|Carlos Villarías uses this expression about 50 times throughout the film.|
Sunday, November 28, 2010
Spanish Dracula Movie Review
First published at Mostly Movies on 29 November 2010
It was a common practice in the early sound era for Hollywood studios to produce a second, nearly identical, version of a film in a foreign language. They were produced in Spanish, French and German most often and very few of the foreign language versions survive to this day. One of the most famous that does survive is the Spanish language version of the 1931 Tod Browning Dracula.
George Melford served as director, as was his station at Universal pictures during that period. He directed Spanish language versions of several films. According to IMDb, he neither spoke nor understood the language, but Wikipedia tells me he got the job specifically because of his knowledge of Spanish. Oh what a perfect example of how unreliable the Internet is. Ten years before Drácula he directed Rudolph Valentino in The Sheik, which survives as one of the classics of silent cinema.
All the same costumes and sets were used, but filming was done at night while the English version shot during the day. This gave the film makers the advantage of seeing the dailies before setting up their own shots so they could see what worked and what didn’t. From what I can tell the vast majority of the two films are nearly identical with only a few differences.
The cast is filled out by various Spanish and Latin American actors, including the Cordobés Carlos Villarías in the title role. Supposedly his performance is modeled on Bela Lugosi’s, but there are glaring differences – namely that Lugosi was a much better actor who could even make his campy stylized performance seem believable. Nothing is quite as bad as the actor playing Renfield (Pablo Alvarez Rubio), whose every reaction shot involves mouth agape and eyes wide open. He seems like an actor who has almost no control over his own body – kind of a major failing for someone meant to be portraying another person.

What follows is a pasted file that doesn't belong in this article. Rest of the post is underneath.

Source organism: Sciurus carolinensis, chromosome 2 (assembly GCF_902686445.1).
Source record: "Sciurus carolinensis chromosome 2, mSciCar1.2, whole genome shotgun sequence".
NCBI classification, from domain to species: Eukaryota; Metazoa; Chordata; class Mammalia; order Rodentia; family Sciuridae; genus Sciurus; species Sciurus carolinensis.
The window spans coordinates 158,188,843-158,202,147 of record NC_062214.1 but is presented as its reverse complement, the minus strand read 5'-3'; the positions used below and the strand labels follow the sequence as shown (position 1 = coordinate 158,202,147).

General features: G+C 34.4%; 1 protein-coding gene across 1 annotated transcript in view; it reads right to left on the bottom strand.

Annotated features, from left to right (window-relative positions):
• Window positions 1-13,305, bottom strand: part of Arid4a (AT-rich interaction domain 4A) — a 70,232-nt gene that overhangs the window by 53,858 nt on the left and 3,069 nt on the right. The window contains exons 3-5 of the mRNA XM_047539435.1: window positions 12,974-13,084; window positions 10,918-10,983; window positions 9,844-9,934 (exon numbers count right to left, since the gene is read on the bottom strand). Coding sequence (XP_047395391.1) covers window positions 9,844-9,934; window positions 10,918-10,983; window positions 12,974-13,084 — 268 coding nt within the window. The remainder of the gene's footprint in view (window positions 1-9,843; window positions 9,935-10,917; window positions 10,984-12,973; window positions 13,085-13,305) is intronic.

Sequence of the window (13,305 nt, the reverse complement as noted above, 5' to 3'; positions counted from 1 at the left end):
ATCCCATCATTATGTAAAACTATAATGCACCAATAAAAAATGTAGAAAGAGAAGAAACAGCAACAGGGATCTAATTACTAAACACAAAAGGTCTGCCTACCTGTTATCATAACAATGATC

Incredibly enough, the Spanish version is nearly 30 minutes longer than the English version. Remarkable considering they worked from the same script. The extra time is found in the overabundant use of reaction shots. This practice is not only unnecessary, but distracting and inadvertently comical. I saw the film as part of the Seville European Film Festival where the audience sniggered and chuckled throughout the entirety of the film. Granted, much of it was reactions to campy special effects, but there’s no denying how people felt about exaggerated (and repeated) facial expressions. To offer one example that could serve to describe just about every shocking moment in the film: when Renfield first arrives at Dracula’s castle he watches as the Count passes through a net of cobwebs without disturbing them. First we get a close-up of Renfield’s face registering shock and surprise; then cut to Dracula looking...well, a picture is worth 1000 words so take a look at the photo above; cut back to Renfield’s changeless expression; back to Dracula, no difference; back to Renfield; back to Dracula for a line of dialogue. This exchange takes more than five seconds, an eternity when you’re talking about a sequence with no action and no dialogue.
If nothing else, this version stands as a curiosity, worth seeking out for Spanish speakers and anyone interested in studying film form and content. I’ve sort of always wondered what it would be like to see one movie directed simultaneously by two different people to get a sense of just how much the director influences a production. Although in the case of the two Draculas they have different casts so it’s not a true experiment, but close enough I suppose.